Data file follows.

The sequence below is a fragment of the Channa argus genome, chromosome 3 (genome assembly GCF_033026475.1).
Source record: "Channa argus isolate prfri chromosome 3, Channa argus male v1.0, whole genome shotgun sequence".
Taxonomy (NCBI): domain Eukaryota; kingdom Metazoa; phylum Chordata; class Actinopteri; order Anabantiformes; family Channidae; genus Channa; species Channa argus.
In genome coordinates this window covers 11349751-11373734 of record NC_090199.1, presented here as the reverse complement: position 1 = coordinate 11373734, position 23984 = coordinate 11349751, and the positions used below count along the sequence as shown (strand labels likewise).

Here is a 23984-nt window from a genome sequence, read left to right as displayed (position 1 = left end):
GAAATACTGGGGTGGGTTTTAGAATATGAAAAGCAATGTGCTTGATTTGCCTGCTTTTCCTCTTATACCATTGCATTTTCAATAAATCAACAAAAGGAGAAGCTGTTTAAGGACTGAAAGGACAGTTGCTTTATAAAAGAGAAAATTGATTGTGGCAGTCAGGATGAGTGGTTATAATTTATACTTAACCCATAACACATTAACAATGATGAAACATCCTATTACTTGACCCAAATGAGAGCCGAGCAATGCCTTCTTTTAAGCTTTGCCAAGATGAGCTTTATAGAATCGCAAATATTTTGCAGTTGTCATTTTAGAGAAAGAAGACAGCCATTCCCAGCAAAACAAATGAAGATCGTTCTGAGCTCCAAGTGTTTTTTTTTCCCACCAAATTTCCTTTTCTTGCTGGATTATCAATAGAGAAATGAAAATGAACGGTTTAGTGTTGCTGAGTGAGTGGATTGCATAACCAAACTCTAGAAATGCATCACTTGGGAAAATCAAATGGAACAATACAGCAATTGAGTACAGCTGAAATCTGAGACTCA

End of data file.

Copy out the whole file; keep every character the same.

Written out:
The sequence below is a fragment of the Channa argus genome, chromosome 3 (genome assembly GCF_033026475.1).
Source record: "Channa argus isolate prfri chromosome 3, Channa argus male v1.0, whole genome shotgun sequence".
Taxonomy (NCBI): domain Eukaryota; kingdom Metazoa; phylum Chordata; class Actinopteri; order Anabantiformes; family Channidae; genus Channa; species Channa argus.
In genome coordinates this window covers 11349751-11373734 of record NC_090199.1, presented here as the reverse complement: position 1 = coordinate 11373734, position 23984 = coordinate 11349751, and the positions used below count along the sequence as shown (strand labels likewise).

Here is a 23984-nt window from a genome sequence, read left to right as displayed (position 1 = left end):
GAAATACTGGGGTGGGTTTTAGAATATGAAAAGCAATGTGCTTGATTTGCCTGCTTTTCCTCTTATACCATTGCATTTTCAATAAATCAACAAAAGGAGAAGCTGTTTAAGGACTGAAAGGACAGTTGCTTTATAAAAGAGAAAATTGATTGTGGCAGTCAGGATGAGTGGTTATAATTTATACTTAACCCATAACACATTAACAATGATGAAACATCCTATTACTTGACCCAAATGAGAGCCGAGCAATGCCTTCTTTTAAGCTTTGCCAAGATGAGCTTTATAGAATCGCAAATATTTTGCAGTTGTCATTTTAGAGAAAGAAGACAGCCATTCCCAGCAAAACAAATGAAGATCGTTCTGAGCTCCAAGTGTTTTTTTTTCCCACCAAATTTCCTTTTCTTGCTGGATTATCAATAGAGAAATGAAAATGAACGGTTTAGTGTTGCTGAGTGAGTGGATTGCATAACCAAACTCTAGAAATGCATCACTTGGGAAAATCAAATGGAACAATACAGCAATTGAGTACAGCTGAAATCTGAGACTCA